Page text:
The oldest finds originate from the Middle Palaeolithic, where among other things. the important find site Asokrochona hears. Findings of microlith collections from Late Stone Age have been made in several places. Around 1500 BC settlements with microliter finds, stone tools and pottery were found. Heavy logs and tip chops have probably been used in the cultivation of jams and oil palm.
Iron mining went on from the 100 century AD near Begho, which developed into a large settlement about 1000 AD. and reached its peak in the period 1400-1800. This development is in line with many other impressive urban centers that participated in a northern-oriented distance trade.
- Countryaah: Check to see the location of Ghana on the world map. Also covers major mountains, rivers and lakes in Ghana.
From around 1100, a number of rival small states emerged in Ghana. In the 1300s, men came to northern Ghana and in the 16th century Hausa people. Mamprusi, Gonja, Dagomba and Nanumba were founded during the 1300s and 1400s as centralized states. The economy was based on trade in gold and coal nuts. In the 18th century, around 100 state-formations were known in present-day Ghana. The most successful people were Ashanti and Fanti. The former established Ashanti as a significant kingdom in central Ghana. To see more information other than history, please visit Abbreviationfinder to learn more about climate, population, government, and economy for the country of Ghana.
Portuguese explorers arrived in 1471, and soon Portuguese and other Europeans established trading stations along the coast, leading to a radical change in trade; from having previously (approximately 700–1600) been mainly directed north towards the Sudan States, it now came to the south towards the European trading stations. The Elmina Fort on the Guinea Coast, founded in 1482 by the Portuguese, was the first of a long line of European slave stations and settlements on the coast of Ghana. In the following years, British, Dutch, Danish, Brandenburg and Swedish trading stations and fortifications were established (compare the African Company and Cape Coast). Slaves, gold and ivory were the most important commodities. During the 19th century, the British reached a dominant position in the coastal area, now called the Gold Coast. From about 1860, the Dutch played the role, and in 1874 the Gold Coast became the British crown colony. Ashanti in the north had been defeated militarily but was still independent, as were the smaller state formations in northern Ghana. It was not until 1901 that Ashanti was annexed by the British and became a British protectorate.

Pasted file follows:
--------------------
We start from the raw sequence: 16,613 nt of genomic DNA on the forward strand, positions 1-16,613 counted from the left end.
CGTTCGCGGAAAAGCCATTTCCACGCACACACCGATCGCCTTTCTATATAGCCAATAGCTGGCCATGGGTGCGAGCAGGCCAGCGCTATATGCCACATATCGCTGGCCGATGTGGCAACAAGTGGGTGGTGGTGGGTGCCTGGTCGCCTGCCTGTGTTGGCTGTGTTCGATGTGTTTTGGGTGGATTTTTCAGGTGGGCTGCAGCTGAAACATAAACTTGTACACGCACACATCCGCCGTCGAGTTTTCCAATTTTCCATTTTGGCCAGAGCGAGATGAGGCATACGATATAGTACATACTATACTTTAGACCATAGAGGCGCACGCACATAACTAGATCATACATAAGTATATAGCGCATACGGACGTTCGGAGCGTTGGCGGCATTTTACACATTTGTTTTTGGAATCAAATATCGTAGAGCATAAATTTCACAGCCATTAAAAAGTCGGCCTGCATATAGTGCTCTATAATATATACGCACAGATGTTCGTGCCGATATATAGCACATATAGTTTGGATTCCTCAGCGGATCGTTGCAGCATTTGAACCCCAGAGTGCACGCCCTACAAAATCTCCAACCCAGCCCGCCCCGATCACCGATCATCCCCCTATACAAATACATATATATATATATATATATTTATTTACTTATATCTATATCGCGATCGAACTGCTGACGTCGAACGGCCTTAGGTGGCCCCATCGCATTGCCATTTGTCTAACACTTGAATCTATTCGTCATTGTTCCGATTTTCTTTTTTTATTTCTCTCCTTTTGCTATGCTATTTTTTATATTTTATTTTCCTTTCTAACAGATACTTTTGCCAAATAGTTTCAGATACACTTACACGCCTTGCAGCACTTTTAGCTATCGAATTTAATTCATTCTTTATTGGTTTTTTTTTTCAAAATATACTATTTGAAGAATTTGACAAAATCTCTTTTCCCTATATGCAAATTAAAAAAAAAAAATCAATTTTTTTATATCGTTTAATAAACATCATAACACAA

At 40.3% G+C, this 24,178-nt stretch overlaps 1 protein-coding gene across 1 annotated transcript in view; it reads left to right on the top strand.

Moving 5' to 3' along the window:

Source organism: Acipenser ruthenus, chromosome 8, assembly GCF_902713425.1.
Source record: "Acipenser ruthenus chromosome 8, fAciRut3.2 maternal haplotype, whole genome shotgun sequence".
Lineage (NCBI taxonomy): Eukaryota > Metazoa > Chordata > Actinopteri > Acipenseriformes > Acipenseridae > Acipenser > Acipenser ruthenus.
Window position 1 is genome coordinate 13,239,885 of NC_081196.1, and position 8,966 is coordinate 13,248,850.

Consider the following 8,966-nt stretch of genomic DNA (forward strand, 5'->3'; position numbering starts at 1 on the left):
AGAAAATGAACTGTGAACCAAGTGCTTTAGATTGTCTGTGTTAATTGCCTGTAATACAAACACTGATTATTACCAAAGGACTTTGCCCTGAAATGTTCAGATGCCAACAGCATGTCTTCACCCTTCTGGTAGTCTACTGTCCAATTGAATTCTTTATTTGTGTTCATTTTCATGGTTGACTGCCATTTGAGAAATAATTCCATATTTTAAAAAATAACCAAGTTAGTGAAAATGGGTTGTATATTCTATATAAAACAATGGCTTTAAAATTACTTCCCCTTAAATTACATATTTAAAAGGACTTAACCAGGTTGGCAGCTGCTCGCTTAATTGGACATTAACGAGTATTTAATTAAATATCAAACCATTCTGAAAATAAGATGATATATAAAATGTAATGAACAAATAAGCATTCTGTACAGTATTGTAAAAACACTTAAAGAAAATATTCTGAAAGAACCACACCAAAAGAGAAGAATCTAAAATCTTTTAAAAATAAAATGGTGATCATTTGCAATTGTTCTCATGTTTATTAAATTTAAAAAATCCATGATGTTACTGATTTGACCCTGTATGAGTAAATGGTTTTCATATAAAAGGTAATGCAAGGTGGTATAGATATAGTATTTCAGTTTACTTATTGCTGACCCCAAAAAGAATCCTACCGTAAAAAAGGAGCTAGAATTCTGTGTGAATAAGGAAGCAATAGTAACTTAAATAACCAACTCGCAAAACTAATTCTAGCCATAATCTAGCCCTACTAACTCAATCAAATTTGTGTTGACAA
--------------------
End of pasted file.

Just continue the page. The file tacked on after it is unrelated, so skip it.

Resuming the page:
Already in the late 19th century opposition to British colonialism emerged, especially among the educated African elite. After the Second World War, political parties began to emerge with demands for independence. The United Gold Coast Convention (UGCC) was founded in 1947 with Kwame Nkrumah as its leader. In June 1949, Nkrumah broke with the UGCC and formed the Convention People’s Party (CPP), which demanded immediate independence for the colony. In 1956, residents of British Togoland voted for accession to the Gold Coast to form an independent state, which took place under the name Ghana in March 1957.
In 1960, the Republic of Ghana was proclaimed, and Nkrumah became the country’s first president. In the elections that preceded independence, CPP had won a landslide victory, and in 1964 it became the only allowed party. Nkrumah declared that he sought a “democratic socialism” based on industrialization, land reform and socialist education. Foreign left intellectuals had a great influence on his politics, and during the 1960s his ideology served as a model for other African states. He was not as successful in the domestic politics field. His economic policies were strongly criticized, and movements based on traditional African ideologies or neo-colonial thinking conspired against him. Nkrumah was overthrown at a coup in 1966 and died in a national escape in 1972.